The ODE solvers in MATLAB solve initial value problems with a variety of properties. In this activity we will learn how to use the most common ODE solver to solve first and second order ODEs.

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In order to solve an Initial Value Problem (IVP) in MATLAB we can use the following MATLAB code:

where

- [t,y]: Defines two column vectors to store values of t and . Each row in the solution array y corresponds to a value at the time given by the same row in t.
- odefun: Ordinary differential equation function
- tspan: Interval of integration
- y0: Initial conditions
- ode45: MATLAB function to solve ODEs

Remark: In MATLAB there are several ODE solvers that we could use (e.g. ode23, ode113, ode23s, ode23t, and ode23tb). However, in the following activities we will use only the solver ode45. You can learn more details about these commands here Choose an ODE Solver, which provides general guidelines on when to use each of the different solvers.

For example, consider the IVP problem

, , ,

where .

We can define as an anonymous function:

f = @(t,y) 1 - exp(-4*t) - 2*y;

Then we solve the IVP with the command ode45:

[t,y] = ode45(f, [0 2], 1);

Finally we plot the solution:

plot(t, y,'r-', t, y, 'b+')

How would you change these commands to solve the IVP for the same ODE but with the condition on the interval ? Try it and re-run this section to see the result.

Consider now the following IVP

, ,

where .

We can use the previous method to plot a numerically approximated solution to the IVP over the top of a slope field.

First, we need defined the ODE and use the command ode45:

g = @(t,y) 2*t*exp(-1/t) + y/t^2;

[gt, gy] = ode45(g, [1 2], 0.1);

Then we plot the slope field including the approximated solution. Run this section to see the result:

% Interval bounds

tmin = 1;

tmax = 2;

ymin = 0;

ymax = 2;

% Grid spacing

spacing = 0.15;

% Define x and y coordinates

[pt, py] = meshgrid(tmin:spacing:tmax,ymin:spacing:ymax);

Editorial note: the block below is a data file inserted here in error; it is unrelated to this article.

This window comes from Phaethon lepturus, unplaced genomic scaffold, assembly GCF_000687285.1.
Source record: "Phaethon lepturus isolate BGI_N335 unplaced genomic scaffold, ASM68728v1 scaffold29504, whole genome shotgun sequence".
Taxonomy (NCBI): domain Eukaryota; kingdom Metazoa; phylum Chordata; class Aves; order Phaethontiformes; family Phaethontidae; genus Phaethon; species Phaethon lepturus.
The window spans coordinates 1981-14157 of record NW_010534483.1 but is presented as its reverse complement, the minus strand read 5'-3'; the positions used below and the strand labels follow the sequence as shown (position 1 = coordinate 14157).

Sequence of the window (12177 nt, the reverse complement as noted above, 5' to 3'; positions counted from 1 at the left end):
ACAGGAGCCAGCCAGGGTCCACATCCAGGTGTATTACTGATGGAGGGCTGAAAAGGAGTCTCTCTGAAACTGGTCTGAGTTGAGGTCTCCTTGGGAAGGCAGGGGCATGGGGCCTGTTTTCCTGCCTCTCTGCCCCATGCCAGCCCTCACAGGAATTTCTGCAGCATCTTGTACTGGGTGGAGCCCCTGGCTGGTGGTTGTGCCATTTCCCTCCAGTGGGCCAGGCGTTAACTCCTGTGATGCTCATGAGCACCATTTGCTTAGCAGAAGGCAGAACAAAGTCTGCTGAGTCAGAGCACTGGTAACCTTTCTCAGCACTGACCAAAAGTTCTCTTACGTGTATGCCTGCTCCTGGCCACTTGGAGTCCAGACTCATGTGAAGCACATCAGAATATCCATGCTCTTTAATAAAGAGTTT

% Calculate slopes

ydash = 2*pt.*exp(-1./pt) + py./pt.^2;

% Define slope vector components

dt = (spacing/2)./sqrt(1+ydash.^2);

dy = (spacing/2)*ydash./sqrt(1+ydash.^2);

% Clear the figure

clf;

% Create slope field

q = quiver(pt, py, dt, dy,'b','AutoScale','off');

set(q,'ShowArrowHead','off','LineWidth',1)

% Include approximated solution

hold on

plot(gt, gy,'r-', gt, gy, 'k+')

hold off

% Set axis and labels

axis([tmin tmax ymin ymax])

xlabel('x')

ylabel('y')

Note: In the previous code we used the command set() to set graphics object properties. For more details see: Set Graphics Object.

Anonymous function can also be used to define systems of ODEs. The easiest way to think of this is that the function will take a vector of inputs Y and puts the inputs into a vector of equations.

For example, a second order ODE of the form

can be expressed as the coupled system of equations. Let . Then we have that . If we substitute in equation (1) we obtain the system:

Define the vector Y as

The derivative of Y is a vector whose entries correspond to the coupled equations:

Now we have two first order equations that we can store as a vector of anonymous functions with vector input Y. We do this by writting:

secODE = @(t,Y) [Y(2); -Y(2) + Y(1)+ cos(t)];

Now consider the IVP

, , , .

which can be re-written as

, , , .

To find and plot a numerical solution of this system over the interval , first we define the initial and final time; and the initial conditions at 0:

t0 = 0; % Initial time

tf = 10; % Final time, here we have chosen 10

z0 = 1; % Initial condition z(0)=1

y0 = 2; % Initial condition z'(0)=2

The anonymous function representing the system is then defined as:

secODE = @(t,Y) [Y(2); -Y(2) + Y(1) + cos(t)];

Now, we solve and plot the solution:

[T,Y] = ode45(secODE, [t0 tf], [z0; y0]);

plot(T,Y(:,1),'ro-');

Run this section to see the result. Change the initial conditions of the IVP, or modify the equation of the system. Re-run this section to see the new output.

Remark: Since we solved a coupled system of 2 equations there are 2 columns in Y. The first column Y(:,1) gives the values of , while the second column gives the values of .

Finally, if we wish to compute the approximate value for z at , we just need to use the command

Y(end,1)

Run this section to see the output. The result should be approximately 879.

Let's practice what we just learned.

Consider the following IVP

, .

- Plot a numerically approximated solution to the IVP over the top of a slope field.
- Estimate the value of .

Write your code here:

The figure below shows a pendulum with length L and the angle θ for the vertical to the pendulum.

The motion of this pendulum is determined by the θ as a function of time, which satisfies the nonlinear differential equation

where g is the acceleration due to gravity.

In your notebook, re-write this second order ODE as a system of differential equations. Then compute an approximated solution to the IVP

, , , .

Write your code here: